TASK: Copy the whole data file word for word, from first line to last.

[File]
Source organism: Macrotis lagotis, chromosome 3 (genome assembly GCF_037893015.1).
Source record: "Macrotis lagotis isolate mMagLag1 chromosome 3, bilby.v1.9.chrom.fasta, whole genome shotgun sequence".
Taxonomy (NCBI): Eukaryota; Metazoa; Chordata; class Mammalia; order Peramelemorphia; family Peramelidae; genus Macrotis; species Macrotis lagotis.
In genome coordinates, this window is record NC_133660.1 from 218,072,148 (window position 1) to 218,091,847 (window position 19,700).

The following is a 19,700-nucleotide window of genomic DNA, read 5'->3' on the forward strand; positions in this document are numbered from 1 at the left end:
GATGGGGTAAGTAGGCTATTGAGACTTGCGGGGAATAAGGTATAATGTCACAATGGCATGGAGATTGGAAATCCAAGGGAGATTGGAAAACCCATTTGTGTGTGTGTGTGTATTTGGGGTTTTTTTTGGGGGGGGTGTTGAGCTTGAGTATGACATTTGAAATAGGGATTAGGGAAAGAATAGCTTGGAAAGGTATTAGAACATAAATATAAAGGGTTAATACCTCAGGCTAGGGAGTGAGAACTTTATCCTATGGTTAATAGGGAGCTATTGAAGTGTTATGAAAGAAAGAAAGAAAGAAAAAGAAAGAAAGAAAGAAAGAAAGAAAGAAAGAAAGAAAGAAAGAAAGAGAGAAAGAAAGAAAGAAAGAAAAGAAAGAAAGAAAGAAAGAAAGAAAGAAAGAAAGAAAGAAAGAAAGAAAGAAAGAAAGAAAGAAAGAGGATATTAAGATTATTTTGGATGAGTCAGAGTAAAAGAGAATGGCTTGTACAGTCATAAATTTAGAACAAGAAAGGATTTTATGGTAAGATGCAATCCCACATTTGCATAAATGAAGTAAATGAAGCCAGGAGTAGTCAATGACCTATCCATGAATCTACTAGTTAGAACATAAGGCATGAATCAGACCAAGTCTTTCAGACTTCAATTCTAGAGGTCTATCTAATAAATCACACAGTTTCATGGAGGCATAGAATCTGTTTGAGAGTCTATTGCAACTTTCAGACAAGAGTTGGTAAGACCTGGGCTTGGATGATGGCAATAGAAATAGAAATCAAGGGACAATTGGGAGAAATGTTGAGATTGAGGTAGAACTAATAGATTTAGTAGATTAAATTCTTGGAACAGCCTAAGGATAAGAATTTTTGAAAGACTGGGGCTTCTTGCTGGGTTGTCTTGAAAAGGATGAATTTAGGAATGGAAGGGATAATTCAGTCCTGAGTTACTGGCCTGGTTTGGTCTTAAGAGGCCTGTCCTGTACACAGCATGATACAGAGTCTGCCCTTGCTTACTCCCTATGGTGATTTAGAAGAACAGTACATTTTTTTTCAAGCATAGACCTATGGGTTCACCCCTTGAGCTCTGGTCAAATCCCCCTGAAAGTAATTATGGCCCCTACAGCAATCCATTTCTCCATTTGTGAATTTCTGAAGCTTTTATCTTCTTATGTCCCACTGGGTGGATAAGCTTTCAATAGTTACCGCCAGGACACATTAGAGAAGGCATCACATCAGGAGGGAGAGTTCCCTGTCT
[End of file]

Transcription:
Source organism: Macrotis lagotis, chromosome 3 (genome assembly GCF_037893015.1).
Source record: "Macrotis lagotis isolate mMagLag1 chromosome 3, bilby.v1.9.chrom.fasta, whole genome shotgun sequence".
Taxonomy (NCBI): Eukaryota; Metazoa; Chordata; class Mammalia; order Peramelemorphia; family Peramelidae; genus Macrotis; species Macrotis lagotis.
In genome coordinates, this window is record NC_133660.1 from 218,072,148 (window position 1) to 218,091,847 (window position 19,700).

The following is a 19,700-nucleotide window of genomic DNA, read 5'->3' on the forward strand; positions in this document are numbered from 1 at the left end:
GATGGGGTAAGTAGGCTATTGAGACTTGCGGGGAATAAGGTATAATGTCACAATGGCATGGAGATTGGAAATCCAAGGGAGATTGGAAAACCCATTTGTGTGTGTGTGTGTATTTGGGGTTTTTTTTGGGGGGGGTGTTGAGCTTGAGTATGACATTTGAAATAGGGATTAGGGAAAGAATAGCTTGGAAAGGTATTAGAACATAAATATAAAGGGTTAATACCTCAGGCTAGGGAGTGAGAACTTTATCCTATGGTTAATAGGGAGCTATTGAAGTGTTATGAAAGAAAGAAAGAAAGAAAAAGAAAGAAAGAAAGAAAGAAAGAAAGAAAGAAAGAAAGAAAGAAAGAGAGAAAGAAAGAAAGAAAGAAAAGAAAGAAAGAAAGAAAGAAAGAAAGAAAGAAAGAAAGAAAGAAAGAAAGAAAGAAAGAAAGAAAGAGGATATTAAGATTATTTTGGATGAGTCAGAGTAAAAGAGAATGGCTTGTACAGTCATAAATTTAGAACAAGAAAGGATTTTATGGTAAGATGCAATCCCACATTTGCATAAATGAAGTAAATGAAGCCAGGAGTAGTCAATGACCTATCCATGAATCTACTAGTTAGAACATAAGGCATGAATCAGACCAAGTCTTTCAGACTTCAATTCTAGAGGTCTATCTAATAAATCACACAGTTTCATGGAGGCATAGAATCTGTTTGAGAGTCTATTGCAACTTTCAGACAAGAGTTGGTAAGACCTGGGCTTGGATGATGGCAATAGAAATAGAAATCAAGGGACAATTGGGAGAAATGTTGAGATTGAGGTAGAACTAATAGATTTAGTAGATTAAATTCTTGGAACAGCCTAAGGATAAGAATTTTTGAAAGACTGGGGCTTCTTGCTGGGTTGTCTTGAAAAGGATGAATTTAGGAATGGAAGGGATAATTCAGTCCTGAGTTACTGGCCTGGTTTGGTCTTAAGAGGCCTGTCCTGTACACAGCATGATACAGAGTCTGCCCTTGCTTACTCCCTATGGTGATTTAGAAGAACAGTACATTTTTTTTCAAGCATAGACCTATGGGTTCACCCCTTGAGCTCTGGTCAAATCCCCCTGAAAGTAATTATGGCCCCTACAGCAATCCATTTCTCCATTTGTGAATTTCTGAAGCTTTTATCTTCTTATGTCCCACTGGGTGGATAAGCTTTCAATAGTTACCGCCAGGACACATTAGAGAAGGCATCACATCAGGAGGGAGAGTTCCCTGTCT